If you follow my reviews at all on PopOptiq, you know I’m deliriously addicted to Bitch Planet and Paper Girls, and certainly I am awash in anticipation of where those stories will go in 2016. But I sort-of expect more of the same from them. In contrast, when the new arc of Jem and the Holograms kicks up on January 27, it promises a delicious new tone.
The biggest reason I’m hyped for the new arc is the return of artist Sophie Campbell. She defined Jem and the Holograms with the character designs introduced in the first arc, “Showtime”. She nailed down the body types, facial expressions, and fashion sense of the characters. Her choices led to a body diversity rarely seen anywhere, much less comics. Women who lacked or plentifully possessed curves were equally glamorous and gorgeous. Their facial expressions could be emotionally evocative or amusingly silly, each in turn fitting perfectly in the tone of the scene. Campbell’s character fashions were true to the original cartoon’s flavor while showing the creative talent of a professional designer.
In truth, while enjoyed the Viral arc, I missed Campbell’s art in every issue. The preview images from the Dark Jem arc released in October only amplified that. The cover designs for the “dark” versions of the band members are deliciously gothic. The normal pastel palette has been replaced by a largely black and white one with subdued pastel highlights. The characters are harder-edged with tattered detail work on their clothing.
The story possibilities are likewise enticing. Issue #9 suggested that Synergy was infected by a virus (the double meaning to the arc’s title: “Viral”). The corrupted AI, or perhaps dark foil (like Ultron?), created from this infection is called Silica. The issues of Viral made clear that Jerrica and sisters have no idea the power that Synergy possesses. Nor do they have any idea how to troubleshoot her should she become buggy. Certainly this will be the major issue–they will have to come to terms with the responsibility of possessing an AI and what kind of havoc she can wreak.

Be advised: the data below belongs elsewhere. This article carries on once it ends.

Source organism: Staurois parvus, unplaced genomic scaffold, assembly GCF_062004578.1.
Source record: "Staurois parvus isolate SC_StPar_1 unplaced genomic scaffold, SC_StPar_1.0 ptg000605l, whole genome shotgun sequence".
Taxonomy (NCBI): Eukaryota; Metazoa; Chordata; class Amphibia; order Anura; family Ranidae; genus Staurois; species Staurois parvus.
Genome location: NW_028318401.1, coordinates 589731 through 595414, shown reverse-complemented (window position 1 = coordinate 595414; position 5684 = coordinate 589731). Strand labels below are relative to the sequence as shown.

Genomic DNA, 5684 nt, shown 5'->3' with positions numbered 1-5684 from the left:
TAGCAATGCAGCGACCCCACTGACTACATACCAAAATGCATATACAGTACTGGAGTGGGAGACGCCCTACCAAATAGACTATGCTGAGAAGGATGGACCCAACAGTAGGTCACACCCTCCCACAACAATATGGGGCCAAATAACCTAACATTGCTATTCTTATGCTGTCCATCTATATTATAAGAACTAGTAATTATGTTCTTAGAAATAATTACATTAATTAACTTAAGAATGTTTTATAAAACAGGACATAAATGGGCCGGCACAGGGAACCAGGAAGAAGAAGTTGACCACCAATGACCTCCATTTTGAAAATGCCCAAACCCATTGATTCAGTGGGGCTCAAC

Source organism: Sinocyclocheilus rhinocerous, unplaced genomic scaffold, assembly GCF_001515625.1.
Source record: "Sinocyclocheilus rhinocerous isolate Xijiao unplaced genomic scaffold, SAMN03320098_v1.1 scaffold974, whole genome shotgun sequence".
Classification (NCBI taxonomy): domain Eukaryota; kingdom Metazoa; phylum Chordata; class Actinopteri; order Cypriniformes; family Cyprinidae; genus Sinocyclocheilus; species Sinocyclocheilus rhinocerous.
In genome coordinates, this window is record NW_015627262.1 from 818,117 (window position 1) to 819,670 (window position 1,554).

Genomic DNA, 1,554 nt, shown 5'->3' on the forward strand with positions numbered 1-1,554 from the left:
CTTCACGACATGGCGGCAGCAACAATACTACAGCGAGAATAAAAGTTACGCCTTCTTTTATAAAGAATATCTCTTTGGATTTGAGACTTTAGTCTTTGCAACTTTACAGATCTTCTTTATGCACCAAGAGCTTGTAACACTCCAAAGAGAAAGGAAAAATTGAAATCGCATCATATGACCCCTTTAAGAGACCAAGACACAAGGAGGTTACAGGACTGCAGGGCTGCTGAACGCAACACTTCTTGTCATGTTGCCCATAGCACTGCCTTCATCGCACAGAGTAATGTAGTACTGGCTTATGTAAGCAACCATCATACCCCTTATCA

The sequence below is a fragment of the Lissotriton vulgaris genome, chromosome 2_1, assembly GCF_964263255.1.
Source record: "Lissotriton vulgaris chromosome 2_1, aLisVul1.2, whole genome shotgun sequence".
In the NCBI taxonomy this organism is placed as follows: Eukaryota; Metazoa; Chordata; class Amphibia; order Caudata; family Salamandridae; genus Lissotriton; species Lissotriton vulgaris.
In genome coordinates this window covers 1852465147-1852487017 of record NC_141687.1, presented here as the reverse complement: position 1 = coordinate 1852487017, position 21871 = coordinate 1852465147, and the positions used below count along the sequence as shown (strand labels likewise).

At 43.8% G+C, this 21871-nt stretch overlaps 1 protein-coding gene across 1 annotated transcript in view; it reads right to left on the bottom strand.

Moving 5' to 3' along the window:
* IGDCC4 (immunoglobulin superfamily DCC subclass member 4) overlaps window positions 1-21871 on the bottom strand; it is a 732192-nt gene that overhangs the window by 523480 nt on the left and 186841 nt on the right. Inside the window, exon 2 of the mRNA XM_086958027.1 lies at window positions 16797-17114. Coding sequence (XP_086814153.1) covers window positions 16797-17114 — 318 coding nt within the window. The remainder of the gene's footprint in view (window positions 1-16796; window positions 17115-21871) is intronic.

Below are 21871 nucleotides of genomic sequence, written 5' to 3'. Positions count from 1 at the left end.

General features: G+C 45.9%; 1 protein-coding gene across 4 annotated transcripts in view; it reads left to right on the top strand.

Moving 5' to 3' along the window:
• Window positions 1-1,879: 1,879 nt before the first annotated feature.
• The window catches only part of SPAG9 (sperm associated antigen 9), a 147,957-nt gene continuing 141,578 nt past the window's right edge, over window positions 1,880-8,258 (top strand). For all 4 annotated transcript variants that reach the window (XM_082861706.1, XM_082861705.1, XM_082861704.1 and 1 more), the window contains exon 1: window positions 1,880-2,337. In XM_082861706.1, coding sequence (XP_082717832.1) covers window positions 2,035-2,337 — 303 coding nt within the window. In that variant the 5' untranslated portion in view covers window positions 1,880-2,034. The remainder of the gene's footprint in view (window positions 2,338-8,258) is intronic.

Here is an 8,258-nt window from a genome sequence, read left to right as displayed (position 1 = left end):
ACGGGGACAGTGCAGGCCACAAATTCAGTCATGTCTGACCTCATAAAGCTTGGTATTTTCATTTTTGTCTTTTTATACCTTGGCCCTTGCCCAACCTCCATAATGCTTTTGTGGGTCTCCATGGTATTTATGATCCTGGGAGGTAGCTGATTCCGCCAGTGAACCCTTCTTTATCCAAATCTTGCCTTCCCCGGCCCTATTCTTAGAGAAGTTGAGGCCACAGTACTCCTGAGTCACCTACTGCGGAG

But in addition, the covers suggest that Jerrica, Kimber, Aja, and Shana will become their dark selves, their shadow selves. The gothic design and ripped, broken, and torn elements of the clothing, the vacant eyes, the monster-like posture, all point to a forced embrace of their hatred and fear. The subscription cover for #12 by Jen Bartel shows a “rebirth” of Jem. She’s coming out of water, suggesting a major character change. What this means for their tour-mates, the Misfits, is anyone’s guess. How will Stormer react when her love Kimber is suddenly cruel? Will they out meanie the meanies?
That’s just plot A, though. Plot B involves an injured Pizzazz, unable to sing due to her car accident-damaged voice box. She’s vulnerable, ultra sensitive. Her leadership is threatened since she can’t sing, and there’s room for her to be usurped. Enter Blaze, whom we’ve thus far seen only a little of as the conscience of Clash. I am excited to see Blaze get page-time, stepping in for Pizzazz. With the double threats of Blaze and Dark Jem, Pizzazz will need allies. Luckily, during the Holiday Special, all of the Misfits showed they could be kinder people when shown some true kindness. Perhaps that newly shown goodness will be required to combat Silica’s dark Holograms. Will the two bands reverse roles?
The options are many, but all strike me as delicious. Thank goodness issue #11 hits shelves next week!